Recently, there have been news reports about immigration attorneys and notary publics taking advantage of immigrants and refugees who are in desperate situations. The Trump administration has taken several actions to tighten the borders of the United States. That has caused a lot of turmoil in industries that are heavily dependent on immigrant employees. Because of the changes, there is a higher likelihood that businesses or employees will fall victim to the fraudulent acts of attorneys, notary publics, or imposters.
A vulnerable population
Many immigrants are eager to achieve legal status and end up spending their life savings on an immigration attorney. In some instances, not only do immigrants not get help, but they also find out that their immigration attorney took their money without performing any of the services promised. What’s worse, sometimes the “immigration attorneys” are not attorneys at all!
A common scenario is that the immigration attorney is actually an attorney practicing law in a different state than the one he is licensed in. Although attorneys are generally required to be licensed in the state where they practice law, the requirements for immigration law are different. For instance, an attorney licensed in any state can practice immigration law, even if she is not licensed in the state where she practices. However, when an attorney is not licensed in the state where she practices, the state bar is unable to hold her accountable. That makes it easy for attorneys to take advantage of laypeople, particularly those who speak only their native language. That happened to more than 50 former clients of Prince Uchechi Nwakanma, a Houston immigration attorney who allegedly took $140,000 in fees and offered no legal work in return.
Another type of fraud occurs when a notary public presents himself as an attorney and tells the victim he will represent her in court. That most often happens to people from certain Latin American countries where notary publics have considerably more legal authority than they do in the United States. Although the literal Spanish translation of notary public is notario publico, there are significant differences in what those titles authorize a person to do. Generally, in the United States, a notary public verifies the identity of a person who attests to the authenticity of a document. In Latin America, a notario publico is an attorney in many ways.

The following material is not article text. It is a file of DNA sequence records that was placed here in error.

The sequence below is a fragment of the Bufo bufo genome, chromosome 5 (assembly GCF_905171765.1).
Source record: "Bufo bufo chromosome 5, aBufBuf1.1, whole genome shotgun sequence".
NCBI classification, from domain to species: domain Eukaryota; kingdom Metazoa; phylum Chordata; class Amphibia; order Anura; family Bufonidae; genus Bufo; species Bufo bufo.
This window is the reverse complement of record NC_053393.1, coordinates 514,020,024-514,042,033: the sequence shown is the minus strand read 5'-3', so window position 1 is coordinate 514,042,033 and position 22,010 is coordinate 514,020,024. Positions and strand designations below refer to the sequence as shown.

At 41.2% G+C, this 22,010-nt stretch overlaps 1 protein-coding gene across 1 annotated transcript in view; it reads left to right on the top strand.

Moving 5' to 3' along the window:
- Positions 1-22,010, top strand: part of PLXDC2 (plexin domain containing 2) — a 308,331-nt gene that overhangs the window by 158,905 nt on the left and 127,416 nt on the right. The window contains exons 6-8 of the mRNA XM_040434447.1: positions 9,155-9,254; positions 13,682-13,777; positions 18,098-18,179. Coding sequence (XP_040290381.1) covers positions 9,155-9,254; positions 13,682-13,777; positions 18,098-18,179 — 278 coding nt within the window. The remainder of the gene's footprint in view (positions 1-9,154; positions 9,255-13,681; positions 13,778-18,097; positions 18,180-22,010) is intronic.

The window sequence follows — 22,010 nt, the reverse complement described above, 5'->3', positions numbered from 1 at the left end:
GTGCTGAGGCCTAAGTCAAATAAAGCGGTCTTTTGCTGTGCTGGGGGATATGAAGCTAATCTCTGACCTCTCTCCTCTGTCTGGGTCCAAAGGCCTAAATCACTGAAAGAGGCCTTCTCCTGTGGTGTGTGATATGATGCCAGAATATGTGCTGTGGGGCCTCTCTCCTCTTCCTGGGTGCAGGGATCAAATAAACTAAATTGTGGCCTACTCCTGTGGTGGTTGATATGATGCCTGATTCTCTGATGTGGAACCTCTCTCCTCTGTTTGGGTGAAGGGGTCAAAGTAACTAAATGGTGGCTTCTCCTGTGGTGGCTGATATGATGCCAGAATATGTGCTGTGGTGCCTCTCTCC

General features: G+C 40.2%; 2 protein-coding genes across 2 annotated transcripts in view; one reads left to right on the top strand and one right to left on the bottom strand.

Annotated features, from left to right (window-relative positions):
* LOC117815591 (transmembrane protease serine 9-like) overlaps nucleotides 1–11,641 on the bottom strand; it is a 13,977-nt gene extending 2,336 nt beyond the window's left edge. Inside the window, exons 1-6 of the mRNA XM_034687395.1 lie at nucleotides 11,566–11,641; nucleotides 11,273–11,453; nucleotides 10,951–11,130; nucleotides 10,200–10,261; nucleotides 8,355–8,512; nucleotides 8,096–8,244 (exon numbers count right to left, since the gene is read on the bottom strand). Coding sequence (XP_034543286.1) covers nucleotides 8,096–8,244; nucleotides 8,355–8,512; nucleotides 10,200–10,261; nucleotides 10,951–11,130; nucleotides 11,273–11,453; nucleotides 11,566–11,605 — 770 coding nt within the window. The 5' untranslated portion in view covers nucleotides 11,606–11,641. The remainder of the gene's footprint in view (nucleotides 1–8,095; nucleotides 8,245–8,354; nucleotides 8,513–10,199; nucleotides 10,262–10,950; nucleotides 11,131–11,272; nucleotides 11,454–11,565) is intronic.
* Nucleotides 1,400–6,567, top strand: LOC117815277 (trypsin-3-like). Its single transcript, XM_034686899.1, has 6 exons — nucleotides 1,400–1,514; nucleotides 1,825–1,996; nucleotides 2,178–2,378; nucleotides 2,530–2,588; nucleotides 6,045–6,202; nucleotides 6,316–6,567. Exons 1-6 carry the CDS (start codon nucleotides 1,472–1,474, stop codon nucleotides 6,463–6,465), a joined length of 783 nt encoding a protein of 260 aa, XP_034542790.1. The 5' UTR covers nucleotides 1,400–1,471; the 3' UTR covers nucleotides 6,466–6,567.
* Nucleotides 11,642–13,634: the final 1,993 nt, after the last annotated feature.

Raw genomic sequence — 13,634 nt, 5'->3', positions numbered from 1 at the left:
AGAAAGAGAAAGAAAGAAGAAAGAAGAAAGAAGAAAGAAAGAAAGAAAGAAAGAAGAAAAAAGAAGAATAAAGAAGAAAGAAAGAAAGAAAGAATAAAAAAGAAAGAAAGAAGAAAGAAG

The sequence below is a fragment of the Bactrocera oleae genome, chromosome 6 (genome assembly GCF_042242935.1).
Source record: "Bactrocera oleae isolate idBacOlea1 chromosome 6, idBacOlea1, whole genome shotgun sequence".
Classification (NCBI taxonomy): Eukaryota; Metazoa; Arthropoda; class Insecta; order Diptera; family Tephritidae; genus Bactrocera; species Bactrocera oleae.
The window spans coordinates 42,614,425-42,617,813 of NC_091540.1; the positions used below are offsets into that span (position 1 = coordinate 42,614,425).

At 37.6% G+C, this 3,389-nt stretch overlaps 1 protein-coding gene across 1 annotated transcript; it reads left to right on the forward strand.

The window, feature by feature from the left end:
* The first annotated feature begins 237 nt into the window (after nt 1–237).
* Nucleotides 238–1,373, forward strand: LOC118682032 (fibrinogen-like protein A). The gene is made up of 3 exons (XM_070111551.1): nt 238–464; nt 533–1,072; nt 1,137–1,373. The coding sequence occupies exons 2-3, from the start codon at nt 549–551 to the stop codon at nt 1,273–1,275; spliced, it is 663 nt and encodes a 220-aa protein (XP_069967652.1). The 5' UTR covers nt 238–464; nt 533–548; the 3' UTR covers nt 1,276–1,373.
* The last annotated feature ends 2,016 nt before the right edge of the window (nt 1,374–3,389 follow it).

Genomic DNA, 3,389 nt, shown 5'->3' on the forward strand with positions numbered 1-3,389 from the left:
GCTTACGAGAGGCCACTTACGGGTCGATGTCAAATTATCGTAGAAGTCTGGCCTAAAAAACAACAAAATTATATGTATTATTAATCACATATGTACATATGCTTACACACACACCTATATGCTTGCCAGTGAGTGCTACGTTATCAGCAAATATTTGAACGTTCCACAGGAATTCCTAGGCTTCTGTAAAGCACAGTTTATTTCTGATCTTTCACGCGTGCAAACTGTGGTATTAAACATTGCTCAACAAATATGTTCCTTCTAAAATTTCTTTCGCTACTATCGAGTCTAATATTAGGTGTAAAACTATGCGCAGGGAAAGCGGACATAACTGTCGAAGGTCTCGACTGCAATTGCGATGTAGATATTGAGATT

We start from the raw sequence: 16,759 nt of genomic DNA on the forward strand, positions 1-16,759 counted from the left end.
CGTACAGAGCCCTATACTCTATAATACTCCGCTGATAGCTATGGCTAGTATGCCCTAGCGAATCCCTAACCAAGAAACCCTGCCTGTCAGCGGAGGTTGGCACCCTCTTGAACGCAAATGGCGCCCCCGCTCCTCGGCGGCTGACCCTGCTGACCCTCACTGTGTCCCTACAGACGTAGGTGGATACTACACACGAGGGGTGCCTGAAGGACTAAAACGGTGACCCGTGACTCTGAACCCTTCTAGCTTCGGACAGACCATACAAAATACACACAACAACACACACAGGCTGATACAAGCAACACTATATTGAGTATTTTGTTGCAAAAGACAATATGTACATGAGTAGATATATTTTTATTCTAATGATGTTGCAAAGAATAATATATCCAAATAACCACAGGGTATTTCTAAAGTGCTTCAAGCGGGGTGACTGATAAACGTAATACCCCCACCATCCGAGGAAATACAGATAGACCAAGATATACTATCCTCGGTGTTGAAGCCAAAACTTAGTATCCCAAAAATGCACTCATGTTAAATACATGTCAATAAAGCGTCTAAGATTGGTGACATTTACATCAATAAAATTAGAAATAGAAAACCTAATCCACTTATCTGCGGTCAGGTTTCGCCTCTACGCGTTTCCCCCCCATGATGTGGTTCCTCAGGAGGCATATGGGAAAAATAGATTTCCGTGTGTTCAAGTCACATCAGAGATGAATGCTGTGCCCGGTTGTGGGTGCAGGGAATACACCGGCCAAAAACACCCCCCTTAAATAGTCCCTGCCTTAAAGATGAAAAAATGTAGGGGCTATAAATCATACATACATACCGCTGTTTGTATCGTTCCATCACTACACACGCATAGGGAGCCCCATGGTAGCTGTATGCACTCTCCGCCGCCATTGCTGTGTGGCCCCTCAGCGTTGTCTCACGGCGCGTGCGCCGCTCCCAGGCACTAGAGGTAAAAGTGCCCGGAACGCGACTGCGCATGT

That happened to Mario de la Rosa, a Mexican immigrant seeking asylum. He waited in the parking lot for Margaret Carrasco, the immigration attorney who was supposed to represent him in his hearing, but she never arrived. Rosa thought Carrasco was an attorney, and he paid her for her services. In reality, she was only a notary public, and her license had expired. Carrasco was later prosecuted for her misrepresentation, and Rosa was granted a rehearing. But not everyone is so lucky.
Some immigrants are left in a situation that is even worse: with no life savings and no immigration relief. By then, many have become untrusting of the system and don’t report incidents of fraud to the authorities. When you add out-of-state attorneys and the state bar’s inability to discipline them to the mix, immigrants are even less likely to jump through hoops to report fraud to the proper authorities. Even though some states have passed laws to prevent fraudulent acts, the laws do not create consequences for imposters or out-of-state attorneys.
Employers dealing with an immigration matter should ensure that the person helping them is a reputable licensed immigration attorney with valid credentials. All of your employees presumably have legal status, but they may have family members or friends who need legal services. For that reason, familiarize yourself with local immigration attorneys, and be able to make recommendations to your employees.
Jacob M. Monty is the managing partner of Monty & Ramirez, LLP, and practices at the intersection of immigration and labor law. He can be reached at jmonty@ montyramirezlaw.com or 281-493-5529.